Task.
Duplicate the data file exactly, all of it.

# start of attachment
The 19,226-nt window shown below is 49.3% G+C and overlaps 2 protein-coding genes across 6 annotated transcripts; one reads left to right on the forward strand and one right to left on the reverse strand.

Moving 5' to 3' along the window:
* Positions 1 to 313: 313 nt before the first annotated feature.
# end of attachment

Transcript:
The 19,226-nt window shown below is 49.3% G+C and overlaps 2 protein-coding genes across 6 annotated transcripts; one reads left to right on the forward strand and one right to left on the reverse strand.

Moving 5' to 3' along the window:
* Positions 1 to 313: 313 nt before the first annotated feature.